Conman posing as Eamonn Holmes stayed for two weeks in Belfast hotel
A MAN who posed as TV presenter Eamonn Holmes was able to stay in a Belfast hotel for two weeks before being caught.
Holmes told viewers on ITV's This Morning programme that the conman had stayed at the Europa Hotel for a fortnight with a credit card in his name.
He spoke out after it was revealed that fellow TV presenter Gloria Hunniford had been the victim of a £120,000 scam when a woman claiming to be her accessed her Santander bank account.
"It happened to me as well - exactly the same thing," he told viewers.
Mr Holmes added: "They lived as me in the Europa Hotel for two weeks with a credit card that said 'Eamonn Holmes', and they got away with it."
In 2014 it emerged that Holmes and BBC broadcaster Stephen Nolan had been defrauded by west Belfast man Jay Cartmill.
Cartmill received a two-year suspended jail sentence after admitting he had illegally accessed a credit card issued to Nolan on 42 separate occasions, in order to steal almost £18,000.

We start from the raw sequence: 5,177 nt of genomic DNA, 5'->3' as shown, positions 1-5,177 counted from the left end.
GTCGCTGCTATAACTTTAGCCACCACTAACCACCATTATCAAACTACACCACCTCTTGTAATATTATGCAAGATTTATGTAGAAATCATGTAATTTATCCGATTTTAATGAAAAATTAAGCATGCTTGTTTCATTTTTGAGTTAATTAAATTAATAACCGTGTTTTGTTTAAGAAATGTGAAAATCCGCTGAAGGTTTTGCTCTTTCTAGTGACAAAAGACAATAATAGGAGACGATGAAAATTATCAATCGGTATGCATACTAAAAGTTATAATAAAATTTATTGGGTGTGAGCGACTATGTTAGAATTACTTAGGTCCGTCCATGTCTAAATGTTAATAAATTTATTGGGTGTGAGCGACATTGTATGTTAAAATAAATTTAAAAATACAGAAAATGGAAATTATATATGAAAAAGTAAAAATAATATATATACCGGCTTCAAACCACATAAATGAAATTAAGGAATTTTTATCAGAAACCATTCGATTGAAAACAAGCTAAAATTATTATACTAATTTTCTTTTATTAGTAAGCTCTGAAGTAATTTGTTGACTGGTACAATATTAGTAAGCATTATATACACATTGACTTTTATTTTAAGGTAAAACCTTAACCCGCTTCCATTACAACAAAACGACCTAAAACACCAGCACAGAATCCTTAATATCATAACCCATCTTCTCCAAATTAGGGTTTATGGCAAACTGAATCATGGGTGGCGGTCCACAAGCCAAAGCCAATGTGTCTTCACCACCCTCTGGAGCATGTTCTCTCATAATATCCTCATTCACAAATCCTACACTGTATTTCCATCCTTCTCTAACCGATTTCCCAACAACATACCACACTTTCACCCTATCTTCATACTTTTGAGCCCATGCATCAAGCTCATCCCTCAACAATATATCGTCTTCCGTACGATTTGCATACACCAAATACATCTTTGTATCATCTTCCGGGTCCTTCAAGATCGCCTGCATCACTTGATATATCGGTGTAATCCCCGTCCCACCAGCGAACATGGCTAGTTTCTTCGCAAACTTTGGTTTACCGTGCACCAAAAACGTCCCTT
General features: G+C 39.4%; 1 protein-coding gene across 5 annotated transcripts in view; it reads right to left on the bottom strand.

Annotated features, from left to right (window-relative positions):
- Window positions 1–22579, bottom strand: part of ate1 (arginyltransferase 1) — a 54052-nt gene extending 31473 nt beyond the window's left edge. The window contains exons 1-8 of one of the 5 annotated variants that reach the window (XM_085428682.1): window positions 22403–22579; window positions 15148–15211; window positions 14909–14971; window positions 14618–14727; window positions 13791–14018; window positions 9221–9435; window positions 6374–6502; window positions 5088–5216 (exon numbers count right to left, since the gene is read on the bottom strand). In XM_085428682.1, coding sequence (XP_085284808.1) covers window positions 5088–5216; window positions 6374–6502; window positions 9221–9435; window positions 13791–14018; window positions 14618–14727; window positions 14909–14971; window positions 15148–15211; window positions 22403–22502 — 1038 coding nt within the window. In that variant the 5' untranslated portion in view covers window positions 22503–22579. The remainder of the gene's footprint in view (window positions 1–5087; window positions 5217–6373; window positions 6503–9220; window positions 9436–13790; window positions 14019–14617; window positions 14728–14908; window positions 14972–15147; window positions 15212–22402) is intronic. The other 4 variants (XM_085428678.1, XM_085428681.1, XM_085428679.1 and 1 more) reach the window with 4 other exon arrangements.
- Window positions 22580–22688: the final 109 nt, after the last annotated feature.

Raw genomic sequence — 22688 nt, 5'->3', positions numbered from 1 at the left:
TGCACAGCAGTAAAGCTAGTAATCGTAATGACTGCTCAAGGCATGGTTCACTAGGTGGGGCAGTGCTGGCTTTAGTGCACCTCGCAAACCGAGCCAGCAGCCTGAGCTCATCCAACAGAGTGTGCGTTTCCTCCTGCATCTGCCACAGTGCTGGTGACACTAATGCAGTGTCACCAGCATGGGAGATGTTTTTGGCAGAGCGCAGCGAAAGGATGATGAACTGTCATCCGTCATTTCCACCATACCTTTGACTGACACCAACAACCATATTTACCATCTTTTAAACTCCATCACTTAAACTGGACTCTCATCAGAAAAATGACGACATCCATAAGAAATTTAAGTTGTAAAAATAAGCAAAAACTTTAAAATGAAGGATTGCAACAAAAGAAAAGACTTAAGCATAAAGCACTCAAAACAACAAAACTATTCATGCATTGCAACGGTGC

He also said he had attempted to take £30,000 from an account belonging to a company run by Holmes.
Meanwhile, police are continuing to search for the fraudster who posed as Hunniford, as well as a woman who acted as her bogus daughter.
An older woman posing as the 76-year-old radio and TV star attended a London branch of Santander on June 3 last year, saying she "had a few bob" but was ill and wanted to add her grandson as a signatory to her account.
The con artist was accompanied by a woman who said she was the presenter’s daughter, as well as a boy of 18 posing as her grandson.
A bank fraud task force set up by the Met and City of London Police has snared the fake grandson, Alan Dowie (18), and Reyon Dillon (18), who received some stolen funds.
Dowie of Oxted, London, admitted conspiracy to defraud and money laundering and is awaiting sentencing along with Dillon, from Croydon, who pleaded guilty to one count of money laundering.
Ms Hunniford — who has previously told of her devastation at the death of her daughter, Blue Peter host Caron Keating, in 2004 from breast cancer — was reimbursed by the bank once the scam was discovered.
‘I didn’t understand it from the off. I felt completely violated. These were my savings. You expect your money to be safe in a bank but it is not."